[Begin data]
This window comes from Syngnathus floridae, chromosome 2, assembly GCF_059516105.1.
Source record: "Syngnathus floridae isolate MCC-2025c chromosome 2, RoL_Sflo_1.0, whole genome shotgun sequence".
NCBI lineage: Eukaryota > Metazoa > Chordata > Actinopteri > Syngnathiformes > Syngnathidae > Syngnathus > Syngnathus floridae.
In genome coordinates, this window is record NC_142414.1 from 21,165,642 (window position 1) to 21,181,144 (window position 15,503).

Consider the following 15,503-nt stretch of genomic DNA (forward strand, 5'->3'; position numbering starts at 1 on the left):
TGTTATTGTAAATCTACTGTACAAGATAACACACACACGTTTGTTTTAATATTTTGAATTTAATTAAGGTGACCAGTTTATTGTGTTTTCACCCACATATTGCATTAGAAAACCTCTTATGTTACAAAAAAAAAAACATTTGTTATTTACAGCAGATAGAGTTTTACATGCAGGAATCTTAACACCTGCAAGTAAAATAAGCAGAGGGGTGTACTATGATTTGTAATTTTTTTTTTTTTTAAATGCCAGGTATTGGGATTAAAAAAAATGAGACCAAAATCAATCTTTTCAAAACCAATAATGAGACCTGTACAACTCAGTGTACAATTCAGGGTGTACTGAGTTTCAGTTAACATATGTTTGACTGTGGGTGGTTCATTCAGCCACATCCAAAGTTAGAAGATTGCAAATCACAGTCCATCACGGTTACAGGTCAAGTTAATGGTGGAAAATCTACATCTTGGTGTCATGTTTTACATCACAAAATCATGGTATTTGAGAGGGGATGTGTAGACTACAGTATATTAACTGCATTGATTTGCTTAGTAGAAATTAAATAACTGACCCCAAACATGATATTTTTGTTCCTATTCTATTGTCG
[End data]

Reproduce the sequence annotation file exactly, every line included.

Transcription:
This window comes from Syngnathus floridae, chromosome 2, assembly GCF_059516105.1.
Source record: "Syngnathus floridae isolate MCC-2025c chromosome 2, RoL_Sflo_1.0, whole genome shotgun sequence".
NCBI lineage: Eukaryota > Metazoa > Chordata > Actinopteri > Syngnathiformes > Syngnathidae > Syngnathus > Syngnathus floridae.
In genome coordinates, this window is record NC_142414.1 from 21,165,642 (window position 1) to 21,181,144 (window position 15,503).

Consider the following 15,503-nt stretch of genomic DNA (forward strand, 5'->3'; position numbering starts at 1 on the left):
TGTTATTGTAAATCTACTGTACAAGATAACACACACACGTTTGTTTTAATATTTTGAATTTAATTAAGGTGACCAGTTTATTGTGTTTTCACCCACATATTGCATTAGAAAACCTCTTATGTTACAAAAAAAAAAACATTTGTTATTTACAGCAGATAGAGTTTTACATGCAGGAATCTTAACACCTGCAAGTAAAATAAGCAGAGGGGTGTACTATGATTTGTAATTTTTTTTTTTTTTAAATGCCAGGTATTGGGATTAAAAAAAATGAGACCAAAATCAATCTTTTCAAAACCAATAATGAGACCTGTACAACTCAGTGTACAATTCAGGGTGTACTGAGTTTCAGTTAACATATGTTTGACTGTGGGTGGTTCATTCAGCCACATCCAAAGTTAGAAGATTGCAAATCACAGTCCATCACGGTTACAGGTCAAGTTAATGGTGGAAAATCTACATCTTGGTGTCATGTTTTACATCACAAAATCATGGTATTTGAGAGGGGATGTGTAGACTACAGTATATTAACTGCATTGATTTGCTTAGTAGAAATTAAATAACTGACCCCAAACATGATATTTTTGTTCCTATTCTATTGTCG